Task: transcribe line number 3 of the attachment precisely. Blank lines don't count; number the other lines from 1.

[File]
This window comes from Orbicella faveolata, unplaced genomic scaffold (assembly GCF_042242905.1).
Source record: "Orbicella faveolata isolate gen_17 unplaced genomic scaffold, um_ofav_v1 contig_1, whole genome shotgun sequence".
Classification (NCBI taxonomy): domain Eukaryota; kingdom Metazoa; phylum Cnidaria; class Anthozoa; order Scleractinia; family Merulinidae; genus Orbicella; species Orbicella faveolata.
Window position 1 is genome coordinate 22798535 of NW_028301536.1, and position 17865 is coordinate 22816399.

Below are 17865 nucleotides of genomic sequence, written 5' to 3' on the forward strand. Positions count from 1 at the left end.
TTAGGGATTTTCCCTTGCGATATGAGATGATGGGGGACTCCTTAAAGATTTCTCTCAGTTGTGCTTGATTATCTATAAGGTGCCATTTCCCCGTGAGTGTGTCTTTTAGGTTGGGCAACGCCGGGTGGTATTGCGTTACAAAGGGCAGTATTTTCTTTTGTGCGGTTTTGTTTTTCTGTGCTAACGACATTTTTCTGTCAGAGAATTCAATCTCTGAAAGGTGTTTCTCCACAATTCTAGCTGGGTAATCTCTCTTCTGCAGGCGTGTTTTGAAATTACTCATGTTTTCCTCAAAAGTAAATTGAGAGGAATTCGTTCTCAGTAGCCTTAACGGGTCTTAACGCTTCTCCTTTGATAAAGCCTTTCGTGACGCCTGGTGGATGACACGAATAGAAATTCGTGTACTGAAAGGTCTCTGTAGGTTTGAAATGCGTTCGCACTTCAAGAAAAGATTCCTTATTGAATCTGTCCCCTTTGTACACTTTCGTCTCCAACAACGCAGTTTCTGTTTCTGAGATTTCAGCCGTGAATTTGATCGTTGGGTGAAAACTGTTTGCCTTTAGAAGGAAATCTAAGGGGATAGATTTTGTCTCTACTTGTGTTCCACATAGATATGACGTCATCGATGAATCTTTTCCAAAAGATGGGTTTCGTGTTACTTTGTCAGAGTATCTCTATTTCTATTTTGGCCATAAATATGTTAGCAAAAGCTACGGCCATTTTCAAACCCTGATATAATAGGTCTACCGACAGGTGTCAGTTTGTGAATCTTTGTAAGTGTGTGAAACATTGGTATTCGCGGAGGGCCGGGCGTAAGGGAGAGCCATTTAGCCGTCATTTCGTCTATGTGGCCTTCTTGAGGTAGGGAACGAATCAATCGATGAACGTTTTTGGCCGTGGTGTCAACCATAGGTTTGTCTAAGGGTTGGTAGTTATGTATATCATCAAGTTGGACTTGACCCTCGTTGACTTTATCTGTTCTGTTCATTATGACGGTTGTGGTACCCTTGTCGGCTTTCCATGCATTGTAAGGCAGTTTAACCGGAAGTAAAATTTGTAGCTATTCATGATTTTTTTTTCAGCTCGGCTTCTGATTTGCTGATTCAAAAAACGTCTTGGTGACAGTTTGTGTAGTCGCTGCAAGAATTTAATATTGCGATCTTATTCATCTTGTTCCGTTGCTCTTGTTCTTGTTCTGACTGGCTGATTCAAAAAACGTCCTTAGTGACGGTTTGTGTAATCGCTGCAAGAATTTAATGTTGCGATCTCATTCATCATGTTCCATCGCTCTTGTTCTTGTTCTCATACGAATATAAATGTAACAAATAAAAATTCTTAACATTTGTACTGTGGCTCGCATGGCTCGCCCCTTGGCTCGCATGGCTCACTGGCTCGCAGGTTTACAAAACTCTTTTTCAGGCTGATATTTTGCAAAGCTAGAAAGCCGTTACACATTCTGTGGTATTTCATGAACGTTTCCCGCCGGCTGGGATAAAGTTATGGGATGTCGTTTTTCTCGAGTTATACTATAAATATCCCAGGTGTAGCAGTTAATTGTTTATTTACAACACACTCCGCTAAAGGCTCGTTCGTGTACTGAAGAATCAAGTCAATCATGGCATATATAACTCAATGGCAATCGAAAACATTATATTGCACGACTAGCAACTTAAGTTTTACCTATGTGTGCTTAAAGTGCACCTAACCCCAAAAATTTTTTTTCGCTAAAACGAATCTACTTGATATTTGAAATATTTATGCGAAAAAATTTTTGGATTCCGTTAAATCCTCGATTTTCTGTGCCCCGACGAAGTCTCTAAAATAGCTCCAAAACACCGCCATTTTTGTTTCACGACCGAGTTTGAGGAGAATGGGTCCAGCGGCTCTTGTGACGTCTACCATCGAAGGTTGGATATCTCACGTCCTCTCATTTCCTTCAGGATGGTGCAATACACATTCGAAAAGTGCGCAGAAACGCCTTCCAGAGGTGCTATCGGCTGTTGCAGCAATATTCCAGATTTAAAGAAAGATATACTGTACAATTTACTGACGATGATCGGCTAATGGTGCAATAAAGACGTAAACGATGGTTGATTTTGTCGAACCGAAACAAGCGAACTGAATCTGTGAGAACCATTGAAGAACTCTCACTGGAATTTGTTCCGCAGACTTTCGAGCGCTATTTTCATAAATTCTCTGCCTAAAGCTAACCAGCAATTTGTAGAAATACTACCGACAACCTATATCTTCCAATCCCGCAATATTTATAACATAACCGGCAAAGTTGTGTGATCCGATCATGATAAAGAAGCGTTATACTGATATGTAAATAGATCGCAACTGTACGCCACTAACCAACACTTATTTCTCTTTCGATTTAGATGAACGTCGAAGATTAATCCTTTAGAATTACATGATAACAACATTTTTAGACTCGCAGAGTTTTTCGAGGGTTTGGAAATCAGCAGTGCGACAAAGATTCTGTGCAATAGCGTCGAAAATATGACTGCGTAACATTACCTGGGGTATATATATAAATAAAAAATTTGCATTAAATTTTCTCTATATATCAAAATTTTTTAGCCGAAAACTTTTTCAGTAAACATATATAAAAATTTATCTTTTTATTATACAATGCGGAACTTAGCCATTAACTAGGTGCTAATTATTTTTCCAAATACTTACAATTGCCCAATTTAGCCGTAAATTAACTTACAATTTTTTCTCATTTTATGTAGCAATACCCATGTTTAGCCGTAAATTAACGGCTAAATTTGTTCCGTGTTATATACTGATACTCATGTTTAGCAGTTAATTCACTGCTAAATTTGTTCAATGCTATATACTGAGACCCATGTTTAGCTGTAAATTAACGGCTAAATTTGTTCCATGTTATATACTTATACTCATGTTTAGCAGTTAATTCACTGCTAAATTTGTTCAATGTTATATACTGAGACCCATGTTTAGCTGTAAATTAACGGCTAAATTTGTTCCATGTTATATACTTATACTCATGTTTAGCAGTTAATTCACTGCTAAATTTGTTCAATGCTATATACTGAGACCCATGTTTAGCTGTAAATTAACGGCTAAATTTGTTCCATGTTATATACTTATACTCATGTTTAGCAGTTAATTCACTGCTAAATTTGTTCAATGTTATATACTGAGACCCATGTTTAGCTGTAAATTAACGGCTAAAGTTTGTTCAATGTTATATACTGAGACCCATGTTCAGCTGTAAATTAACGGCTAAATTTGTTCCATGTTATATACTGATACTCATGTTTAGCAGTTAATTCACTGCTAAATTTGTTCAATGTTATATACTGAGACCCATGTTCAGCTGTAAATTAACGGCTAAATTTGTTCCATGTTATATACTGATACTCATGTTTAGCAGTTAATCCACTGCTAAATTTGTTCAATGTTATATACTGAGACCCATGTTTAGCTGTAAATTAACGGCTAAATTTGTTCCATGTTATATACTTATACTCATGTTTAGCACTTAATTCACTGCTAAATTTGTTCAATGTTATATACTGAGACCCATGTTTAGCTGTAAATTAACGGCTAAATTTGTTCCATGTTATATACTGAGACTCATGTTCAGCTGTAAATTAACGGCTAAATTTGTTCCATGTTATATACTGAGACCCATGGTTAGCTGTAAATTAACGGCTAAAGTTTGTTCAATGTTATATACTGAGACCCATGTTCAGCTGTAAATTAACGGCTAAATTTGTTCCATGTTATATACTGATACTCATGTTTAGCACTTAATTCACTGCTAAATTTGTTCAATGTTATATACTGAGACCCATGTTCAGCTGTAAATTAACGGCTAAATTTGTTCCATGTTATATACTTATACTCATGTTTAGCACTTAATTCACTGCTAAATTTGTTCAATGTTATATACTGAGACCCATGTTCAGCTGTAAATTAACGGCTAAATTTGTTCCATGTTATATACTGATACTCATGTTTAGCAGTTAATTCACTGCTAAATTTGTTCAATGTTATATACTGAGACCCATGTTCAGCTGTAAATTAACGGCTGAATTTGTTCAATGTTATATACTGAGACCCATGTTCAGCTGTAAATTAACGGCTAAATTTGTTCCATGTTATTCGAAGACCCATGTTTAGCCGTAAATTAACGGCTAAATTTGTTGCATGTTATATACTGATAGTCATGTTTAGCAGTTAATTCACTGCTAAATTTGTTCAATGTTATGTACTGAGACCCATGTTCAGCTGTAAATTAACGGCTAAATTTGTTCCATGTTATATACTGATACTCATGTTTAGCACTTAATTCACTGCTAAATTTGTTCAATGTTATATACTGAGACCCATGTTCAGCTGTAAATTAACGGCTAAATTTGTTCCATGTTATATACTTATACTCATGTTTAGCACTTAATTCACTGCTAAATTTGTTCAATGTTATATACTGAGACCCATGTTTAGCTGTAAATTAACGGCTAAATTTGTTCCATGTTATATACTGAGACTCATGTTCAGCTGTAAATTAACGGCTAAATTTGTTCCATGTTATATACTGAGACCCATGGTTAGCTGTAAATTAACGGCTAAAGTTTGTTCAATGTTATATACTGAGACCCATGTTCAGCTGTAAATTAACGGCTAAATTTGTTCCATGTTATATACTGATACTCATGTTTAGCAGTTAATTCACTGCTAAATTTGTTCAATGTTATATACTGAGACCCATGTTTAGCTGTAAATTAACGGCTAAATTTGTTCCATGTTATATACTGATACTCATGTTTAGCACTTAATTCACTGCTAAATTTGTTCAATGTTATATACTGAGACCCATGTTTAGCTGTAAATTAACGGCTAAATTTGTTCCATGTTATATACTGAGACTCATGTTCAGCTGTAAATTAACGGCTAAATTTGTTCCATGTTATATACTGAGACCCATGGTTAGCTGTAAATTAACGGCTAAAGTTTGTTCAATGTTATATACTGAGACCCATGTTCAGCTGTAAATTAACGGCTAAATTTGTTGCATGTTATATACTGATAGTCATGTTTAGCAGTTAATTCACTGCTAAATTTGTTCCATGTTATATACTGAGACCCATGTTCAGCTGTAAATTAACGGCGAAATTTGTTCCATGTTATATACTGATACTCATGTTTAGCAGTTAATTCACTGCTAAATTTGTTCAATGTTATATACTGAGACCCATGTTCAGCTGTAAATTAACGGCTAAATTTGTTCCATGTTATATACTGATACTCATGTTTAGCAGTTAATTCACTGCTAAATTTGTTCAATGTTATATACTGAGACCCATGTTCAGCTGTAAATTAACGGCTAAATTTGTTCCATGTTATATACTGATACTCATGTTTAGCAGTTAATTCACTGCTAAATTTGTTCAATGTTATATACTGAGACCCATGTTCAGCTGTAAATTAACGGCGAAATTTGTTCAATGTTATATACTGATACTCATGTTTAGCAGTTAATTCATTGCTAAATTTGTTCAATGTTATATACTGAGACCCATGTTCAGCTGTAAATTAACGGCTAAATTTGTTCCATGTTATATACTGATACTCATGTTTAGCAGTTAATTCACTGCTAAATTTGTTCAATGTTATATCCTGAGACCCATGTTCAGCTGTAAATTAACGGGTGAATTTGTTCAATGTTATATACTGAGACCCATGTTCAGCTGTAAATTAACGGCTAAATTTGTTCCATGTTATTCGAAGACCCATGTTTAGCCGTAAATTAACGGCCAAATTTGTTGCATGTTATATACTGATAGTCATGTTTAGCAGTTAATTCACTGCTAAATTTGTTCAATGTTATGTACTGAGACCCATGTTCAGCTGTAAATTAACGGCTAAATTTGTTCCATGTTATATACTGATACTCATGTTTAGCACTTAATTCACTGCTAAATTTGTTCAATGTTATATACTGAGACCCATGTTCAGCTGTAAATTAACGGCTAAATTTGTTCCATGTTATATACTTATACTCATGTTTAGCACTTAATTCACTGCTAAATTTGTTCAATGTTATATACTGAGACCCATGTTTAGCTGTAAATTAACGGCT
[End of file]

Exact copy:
Classification (NCBI taxonomy): domain Eukaryota; kingdom Metazoa; phylum Cnidaria; class Anthozoa; order Scleractinia; family Merulinidae; genus Orbicella; species Orbicella faveolata.